The problem in Iraq, as elsewhere in the Middle East is the state, not Islam or some free-floating sectarianism that inheres in the region's inhabitants. Iraq's problems are most certainly not the result of a a small and apolitical sub-culture, namely the "Emos," despite a Ministry of Interior memo posted on its website on February 13, 2012 (see above image) which implicitly justified the use of violence against so-called "Emo" youth.
In the memo, the "Emo" were described as "devil worshipers." According to Colonel Mushtaq Talib al-Muhammadawi, the Ministry's Morality Police would go into every school in Baghdad and "eliminate" them. Such rhetoric was an incitement to violence, as were statements by a number of clerics and organizations associated with Muqtada al-Sadr's movement that "Emos" were a "plague" on Iraqi society. The Ministry's memo was subsequently removed following extensive criticism from clerics, civil society organizations and human rights organizations both inside and outside Iraq, and al-Sadr backtracked on his earlier comments, saying the "Emos" should be eliminated through the law..
Nevertheless, the recent killings of Iraqi youth point to the problems created by the state throughout the Middle East. In Egypt, Anwar al-Sadat released Muslim Brothers and radical Islamists in 1971 to attack secular and leftist supporters of the former regime of Gamal Abdel Nasser as he attempted to consolidate his power.
The Iranian regime uses is semi-volunteer militia, the Basij, to arrest youth who do not dress and behave according to its definition of Islamic norms as well as to attack its opponents, such as the civilian demonstrators who protested disputed presidential elections in June 2009. In Syria, the Bashar al-Asad's Ba'thist regime uses a shadowy group of thugs known as al-shabiha ("ghosts") to attack and kill pro-democracy demonstrators. During the Tahrir Square uprising in Egypt, thugs known as al-baltigayya (al-baltijiya) - literally from the Turkish for "axe carrier" - beat up protestors with state approval.
At least one organization has suggested that the number of Iraqi youth who have been killed in recent months ranges from 90-100. The attacks have been particularly brutal, with youth murdered by being stoned and having their skulls crushed with cement blocks, with the bodies often deposited in garbage dumpsters. However, this attack is really an extension of attacks which began on Iraq's gay population which were publicized in 2009. The attacks on "Emo" youth is symptomatic of a larger attack on social and cultural difference in Iraq. A vulnerable segment of the Iraqi populace - youth who are attracted to Western culture and lifestyles - becomes a diversion from the real problems facing Iraq.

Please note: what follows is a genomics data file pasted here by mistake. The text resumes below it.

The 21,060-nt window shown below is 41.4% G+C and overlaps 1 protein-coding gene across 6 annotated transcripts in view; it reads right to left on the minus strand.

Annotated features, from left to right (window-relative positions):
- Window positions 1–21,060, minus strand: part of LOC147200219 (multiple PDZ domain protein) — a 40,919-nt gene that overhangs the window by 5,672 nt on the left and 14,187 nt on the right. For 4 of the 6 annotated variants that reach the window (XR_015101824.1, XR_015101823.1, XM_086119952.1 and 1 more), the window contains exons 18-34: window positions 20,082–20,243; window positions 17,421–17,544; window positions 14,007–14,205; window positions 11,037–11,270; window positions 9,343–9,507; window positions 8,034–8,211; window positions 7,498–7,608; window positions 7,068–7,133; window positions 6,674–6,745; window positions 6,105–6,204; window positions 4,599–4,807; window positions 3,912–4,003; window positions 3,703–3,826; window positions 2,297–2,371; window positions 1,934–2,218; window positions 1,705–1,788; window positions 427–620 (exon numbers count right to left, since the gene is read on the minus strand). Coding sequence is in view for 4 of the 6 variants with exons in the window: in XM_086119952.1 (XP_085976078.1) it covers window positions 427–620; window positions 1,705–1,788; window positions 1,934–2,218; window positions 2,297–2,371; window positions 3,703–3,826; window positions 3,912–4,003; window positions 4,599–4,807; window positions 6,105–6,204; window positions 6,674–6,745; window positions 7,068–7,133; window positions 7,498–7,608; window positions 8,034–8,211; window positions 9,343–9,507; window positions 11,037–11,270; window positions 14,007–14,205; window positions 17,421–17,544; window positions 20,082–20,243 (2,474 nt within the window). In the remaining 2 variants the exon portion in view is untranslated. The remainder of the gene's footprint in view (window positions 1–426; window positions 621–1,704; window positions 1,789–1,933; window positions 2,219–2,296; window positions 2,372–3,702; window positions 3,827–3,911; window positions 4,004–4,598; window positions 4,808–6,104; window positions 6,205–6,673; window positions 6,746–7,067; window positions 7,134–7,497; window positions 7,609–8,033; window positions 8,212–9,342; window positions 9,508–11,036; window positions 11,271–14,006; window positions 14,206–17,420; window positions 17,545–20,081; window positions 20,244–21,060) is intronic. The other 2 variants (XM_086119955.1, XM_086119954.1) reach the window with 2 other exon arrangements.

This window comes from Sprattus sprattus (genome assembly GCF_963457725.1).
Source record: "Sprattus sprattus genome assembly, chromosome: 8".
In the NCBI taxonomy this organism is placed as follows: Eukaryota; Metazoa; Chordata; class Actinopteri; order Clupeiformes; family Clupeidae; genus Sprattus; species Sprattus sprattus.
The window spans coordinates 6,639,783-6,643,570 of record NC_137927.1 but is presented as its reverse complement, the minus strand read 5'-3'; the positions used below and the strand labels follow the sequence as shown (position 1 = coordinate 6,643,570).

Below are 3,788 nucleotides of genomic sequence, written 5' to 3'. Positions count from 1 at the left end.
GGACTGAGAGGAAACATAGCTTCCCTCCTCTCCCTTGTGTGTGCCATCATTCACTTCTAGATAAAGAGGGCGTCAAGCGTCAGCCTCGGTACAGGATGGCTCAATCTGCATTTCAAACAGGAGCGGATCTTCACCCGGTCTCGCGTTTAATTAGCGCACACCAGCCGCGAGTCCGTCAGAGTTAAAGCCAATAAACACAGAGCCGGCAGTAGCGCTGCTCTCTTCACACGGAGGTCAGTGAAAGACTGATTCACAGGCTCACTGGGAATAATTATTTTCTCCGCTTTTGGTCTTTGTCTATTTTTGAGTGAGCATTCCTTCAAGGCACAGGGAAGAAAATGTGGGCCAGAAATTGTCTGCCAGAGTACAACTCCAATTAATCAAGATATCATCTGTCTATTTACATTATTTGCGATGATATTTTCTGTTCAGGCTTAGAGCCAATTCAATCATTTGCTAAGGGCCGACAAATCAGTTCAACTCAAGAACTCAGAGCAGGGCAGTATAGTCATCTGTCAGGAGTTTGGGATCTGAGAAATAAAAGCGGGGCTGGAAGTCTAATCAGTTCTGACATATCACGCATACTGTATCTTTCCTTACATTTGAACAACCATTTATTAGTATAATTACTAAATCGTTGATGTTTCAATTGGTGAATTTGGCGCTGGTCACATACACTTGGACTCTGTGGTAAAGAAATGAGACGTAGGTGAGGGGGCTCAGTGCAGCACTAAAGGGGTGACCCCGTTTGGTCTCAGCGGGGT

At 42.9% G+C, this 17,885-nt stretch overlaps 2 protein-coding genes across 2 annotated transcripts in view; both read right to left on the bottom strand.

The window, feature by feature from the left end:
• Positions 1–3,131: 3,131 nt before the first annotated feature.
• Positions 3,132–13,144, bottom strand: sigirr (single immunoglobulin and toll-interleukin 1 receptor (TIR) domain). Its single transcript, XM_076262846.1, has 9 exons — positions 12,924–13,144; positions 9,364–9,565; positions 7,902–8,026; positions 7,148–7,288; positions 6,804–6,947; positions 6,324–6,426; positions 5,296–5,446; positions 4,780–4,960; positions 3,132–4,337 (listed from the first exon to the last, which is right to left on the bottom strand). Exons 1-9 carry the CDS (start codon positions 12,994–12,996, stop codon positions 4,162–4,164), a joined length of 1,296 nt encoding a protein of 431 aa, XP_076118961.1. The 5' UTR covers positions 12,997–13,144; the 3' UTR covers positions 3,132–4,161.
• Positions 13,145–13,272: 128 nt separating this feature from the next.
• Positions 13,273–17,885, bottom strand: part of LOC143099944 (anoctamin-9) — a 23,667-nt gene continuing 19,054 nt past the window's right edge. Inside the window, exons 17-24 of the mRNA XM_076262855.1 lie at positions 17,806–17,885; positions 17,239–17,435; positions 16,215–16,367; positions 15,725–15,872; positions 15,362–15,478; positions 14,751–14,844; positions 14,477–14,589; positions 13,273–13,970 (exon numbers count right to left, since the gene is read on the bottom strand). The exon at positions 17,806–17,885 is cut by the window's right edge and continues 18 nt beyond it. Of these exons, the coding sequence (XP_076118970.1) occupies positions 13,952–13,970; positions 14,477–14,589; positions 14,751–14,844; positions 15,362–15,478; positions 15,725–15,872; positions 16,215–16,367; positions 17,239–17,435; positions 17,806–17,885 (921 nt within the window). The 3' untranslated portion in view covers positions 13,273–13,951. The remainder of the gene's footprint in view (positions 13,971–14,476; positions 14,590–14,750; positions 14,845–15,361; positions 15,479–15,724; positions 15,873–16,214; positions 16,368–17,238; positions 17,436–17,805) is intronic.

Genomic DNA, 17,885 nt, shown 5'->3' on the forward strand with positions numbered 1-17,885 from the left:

The attacks on Iraqi youth include not just "Emo" youth but a larger subsection of the Iraqi populace, namely gay people. These groups have been lumped under the same category of "Satanist" youth. Such rhetoric has prompted groups like the Sadrists and its militia, the "Promised Day Brigades," to call for their "elimination," even though leader Muqtada al-Sadr has subsequently called for this process to "take place under the law."
However, who and what is the law today in Iraq? How can the rule of law be said to prevail when Iraq's main law enforcement agency was itself responsible for inciting violence against those who choose to pursue a different lifestyle. The situation becomes even worse when we consider that the so-called "Morals Police" received permission to enter Baghdad schools to root out "Emo" culture.